* (defparameter *my-string* (string "BIG"))
* (defparameter *my-upcase-string* (string-upcase *my-string*))
* (setf (char *my-string* 1) #\U)
* *my-string*
* *my-upcase-string*

Trimming Blanks from the Ends of a String

Not only can you trim blanks, but you can get rid of arbitary characters. The functions STRING-TRIM, STRING-LEFT-TRIM and STRING-RIGHT-TRIM return a substring of their second argument where all characters that are in the first argument are removed off the beginning and/or the end. The first argument can be any sequence of characters.

* (string-trim " " " trim me ")
"trim me"
* (string-trim " et" " trim me ")
"rim m"
* (string-left-trim " et" " trim me ")
"rim me "
* (string-right-trim " et" " trim me ")
" trim m"
* (string-right-trim '(#\Space #\e #\t) " trim me ")
" trim m"
* (string-right-trim '(#\Space #\e #\t #\m) " trim me ")

Note: The caveat mentioned in the section about Controlling Case also applies here.

Converting between Symbols and Strings

The function INTERN will “convert” a string to a symbol. Actually, it will check whether the symbol denoted by the string (its first argument) is already accessible in the package (its second, optional, argument which defaults to the current package) and enter it, if necessary, into this package. It is beyond the scope of this chapter to explain all the concepts involved and to address the second return value of this function. See the CLHS chapter about packages for details.

Note that the case of the string is relevant.

* (in-package "COMMON-LISP-USER")
#<The COMMON-LISP-USER package, 35/44 internal, 0/9 external>
* (intern "MY-SYMBOL")
* (intern "MY-SYMBOL")
* (export 'MY-SYMBOL)
* (intern "MY-SYMBOL")
* (intern "My-Symbol")
* (intern "MY-SYMBOL" "KEYWORD")
* (intern "MY-SYMBOL" "KEYWORD")

To do the opposite, convert from a symbol to a string, use SYMBOL-NAME or STRING.

* (symbol-name 'MY-SYMBOL)
* (symbol-name 'my-symbol)
* (symbol-name '|my-symbol|)
* (string 'howdy)

Converting between Characters and Strings

You can use COERCE to convert a string of length 1 to a character. You can also use COERCE to convert any sequence of characters into a string. You can not use COERCE to convert a character to a string, though - you’ll have to use STRING instead.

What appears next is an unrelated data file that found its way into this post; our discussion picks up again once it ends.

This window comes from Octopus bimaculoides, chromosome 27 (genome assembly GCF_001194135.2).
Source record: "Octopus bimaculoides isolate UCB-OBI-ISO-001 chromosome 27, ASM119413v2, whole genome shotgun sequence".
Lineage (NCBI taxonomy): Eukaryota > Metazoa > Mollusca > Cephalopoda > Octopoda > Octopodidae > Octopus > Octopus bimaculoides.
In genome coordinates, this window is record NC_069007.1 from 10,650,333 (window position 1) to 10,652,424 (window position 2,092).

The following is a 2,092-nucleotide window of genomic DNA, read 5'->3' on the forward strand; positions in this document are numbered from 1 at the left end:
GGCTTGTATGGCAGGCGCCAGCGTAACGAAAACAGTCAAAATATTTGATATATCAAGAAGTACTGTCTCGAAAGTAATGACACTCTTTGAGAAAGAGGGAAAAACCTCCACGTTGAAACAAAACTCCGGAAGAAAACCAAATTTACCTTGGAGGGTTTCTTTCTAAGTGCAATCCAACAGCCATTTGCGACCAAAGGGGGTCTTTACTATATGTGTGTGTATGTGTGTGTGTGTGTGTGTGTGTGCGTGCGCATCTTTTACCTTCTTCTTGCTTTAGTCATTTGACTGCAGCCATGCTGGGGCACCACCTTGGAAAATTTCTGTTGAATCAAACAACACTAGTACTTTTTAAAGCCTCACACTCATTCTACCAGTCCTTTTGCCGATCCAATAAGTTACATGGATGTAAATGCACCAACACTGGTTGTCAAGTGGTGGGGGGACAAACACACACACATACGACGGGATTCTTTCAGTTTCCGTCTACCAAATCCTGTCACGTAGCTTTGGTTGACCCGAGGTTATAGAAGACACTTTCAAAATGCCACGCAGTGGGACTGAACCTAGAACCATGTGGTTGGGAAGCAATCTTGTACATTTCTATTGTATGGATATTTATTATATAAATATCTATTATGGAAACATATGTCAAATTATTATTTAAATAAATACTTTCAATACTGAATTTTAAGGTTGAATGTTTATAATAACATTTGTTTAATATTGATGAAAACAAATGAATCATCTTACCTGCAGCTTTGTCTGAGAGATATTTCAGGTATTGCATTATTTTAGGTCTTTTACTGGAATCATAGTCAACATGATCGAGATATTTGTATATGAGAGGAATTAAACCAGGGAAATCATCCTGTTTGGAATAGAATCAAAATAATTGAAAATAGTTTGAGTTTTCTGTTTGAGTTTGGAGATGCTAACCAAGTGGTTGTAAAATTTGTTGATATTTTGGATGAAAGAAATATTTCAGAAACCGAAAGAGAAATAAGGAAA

* (coerce "a" 'character)
* (coerce (subseq "cool" 2 3) 'character)
* (coerce "cool" 'list)
(#\c #\o #\o #\l)
* (coerce '(#\h #\e #\y) 'string)
* (coerce (nth 2 '(#\h #\e #\y)) 'character)
* (defparameter *my-array* (make-array 5 :initial-element #\x))
* *my-array*
#(#\x #\x #\x #\x #\x)
* (coerce *my-array* 'string)
* (string 'howdy)
* (string #\y)
* (coerce #\y 'string)
#\y can't be converted to type STRING.
   [Condition of type SIMPLE-TYPE-ERROR]

Finding an Element of a String

Use FIND, POSITION, and their -IF counterparts to find characters in a string.

* (find #\t "The Hyperspec contains approximately 110,000 hyperlinks." :test #'equal)
* (find #\t "The Hyperspec contains approximately 110,000 hyperlinks." :test #'equalp)
* (find #\z "The Hyperspec contains approximately 110,000 hyperlinks." :test #'equalp)
* (find-if #'digit-char-p "The Hyperspec contains approximately 110,000 hyperlinks.")
* (find-if #'digit-char-p "The Hyperspec contains approximately 110,000 hyperlinks." :from-end t)
* (position #\t "The Hyperspec contains approximately 110,000 hyperlinks." :test #'equal)
* (position #\t "The Hyperspec contains approximately 110,000 hyperlinks." :test #'equalp)
* (position-if #'digit-char-p "The Hyperspec contains approximately 110,000 hyperlinks.")
* (position-if #'digit-char-p "The Hyperspec contains approximately 110,000 hyperlinks." :from-end t)